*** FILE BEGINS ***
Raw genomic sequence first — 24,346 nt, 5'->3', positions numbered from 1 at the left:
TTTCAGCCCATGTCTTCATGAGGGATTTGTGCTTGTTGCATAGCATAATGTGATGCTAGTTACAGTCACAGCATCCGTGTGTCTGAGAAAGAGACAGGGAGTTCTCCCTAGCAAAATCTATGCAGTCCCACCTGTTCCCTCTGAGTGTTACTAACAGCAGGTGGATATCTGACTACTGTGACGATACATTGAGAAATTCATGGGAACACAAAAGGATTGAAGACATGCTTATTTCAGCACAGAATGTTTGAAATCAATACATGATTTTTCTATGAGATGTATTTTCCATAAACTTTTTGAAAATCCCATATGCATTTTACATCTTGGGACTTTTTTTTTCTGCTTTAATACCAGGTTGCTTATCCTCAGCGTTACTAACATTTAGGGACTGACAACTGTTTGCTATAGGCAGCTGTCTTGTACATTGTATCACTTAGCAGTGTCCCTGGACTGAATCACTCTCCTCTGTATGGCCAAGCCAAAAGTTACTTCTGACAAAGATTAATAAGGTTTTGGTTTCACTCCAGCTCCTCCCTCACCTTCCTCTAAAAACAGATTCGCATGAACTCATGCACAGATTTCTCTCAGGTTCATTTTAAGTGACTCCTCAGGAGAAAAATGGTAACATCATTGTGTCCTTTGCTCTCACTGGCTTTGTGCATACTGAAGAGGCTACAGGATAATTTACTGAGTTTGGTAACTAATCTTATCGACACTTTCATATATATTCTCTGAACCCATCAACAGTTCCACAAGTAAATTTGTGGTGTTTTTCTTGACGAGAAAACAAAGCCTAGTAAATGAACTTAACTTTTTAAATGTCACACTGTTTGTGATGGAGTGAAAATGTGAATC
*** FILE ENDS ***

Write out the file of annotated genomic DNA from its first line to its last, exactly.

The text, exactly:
Raw genomic sequence first — 24,346 nt, 5'->3', positions numbered from 1 at the left:
TTTCAGCCCATGTCTTCATGAGGGATTTGTGCTTGTTGCATAGCATAATGTGATGCTAGTTACAGTCACAGCATCCGTGTGTCTGAGAAAGAGACAGGGAGTTCTCCCTAGCAAAATCTATGCAGTCCCACCTGTTCCCTCTGAGTGTTACTAACAGCAGGTGGATATCTGACTACTGTGACGATACATTGAGAAATTCATGGGAACACAAAAGGATTGAAGACATGCTTATTTCAGCACAGAATGTTTGAAATCAATACATGATTTTTCTATGAGATGTATTTTCCATAAACTTTTTGAAAATCCCATATGCATTTTACATCTTGGGACTTTTTTTTTCTGCTTTAATACCAGGTTGCTTATCCTCAGCGTTACTAACATTTAGGGACTGACAACTGTTTGCTATAGGCAGCTGTCTTGTACATTGTATCACTTAGCAGTGTCCCTGGACTGAATCACTCTCCTCTGTATGGCCAAGCCAAAAGTTACTTCTGACAAAGATTAATAAGGTTTTGGTTTCACTCCAGCTCCTCCCTCACCTTCCTCTAAAAACAGATTCGCATGAACTCATGCACAGATTTCTCTCAGGTTCATTTTAAGTGACTCCTCAGGAGAAAAATGGTAACATCATTGTGTCCTTTGCTCTCACTGGCTTTGTGCATACTGAAGAGGCTACAGGATAATTTACTGAGTTTGGTAACTAATCTTATCGACACTTTCATATATATTCTCTGAACCCATCAACAGTTCCACAAGTAAATTTGTGGTGTTTTTCTTGACGAGAAAACAAAGCCTAGTAAATGAACTTAACTTTTTAAATGTCACACTGTTTGTGATGGAGTGAAAATGTGAATC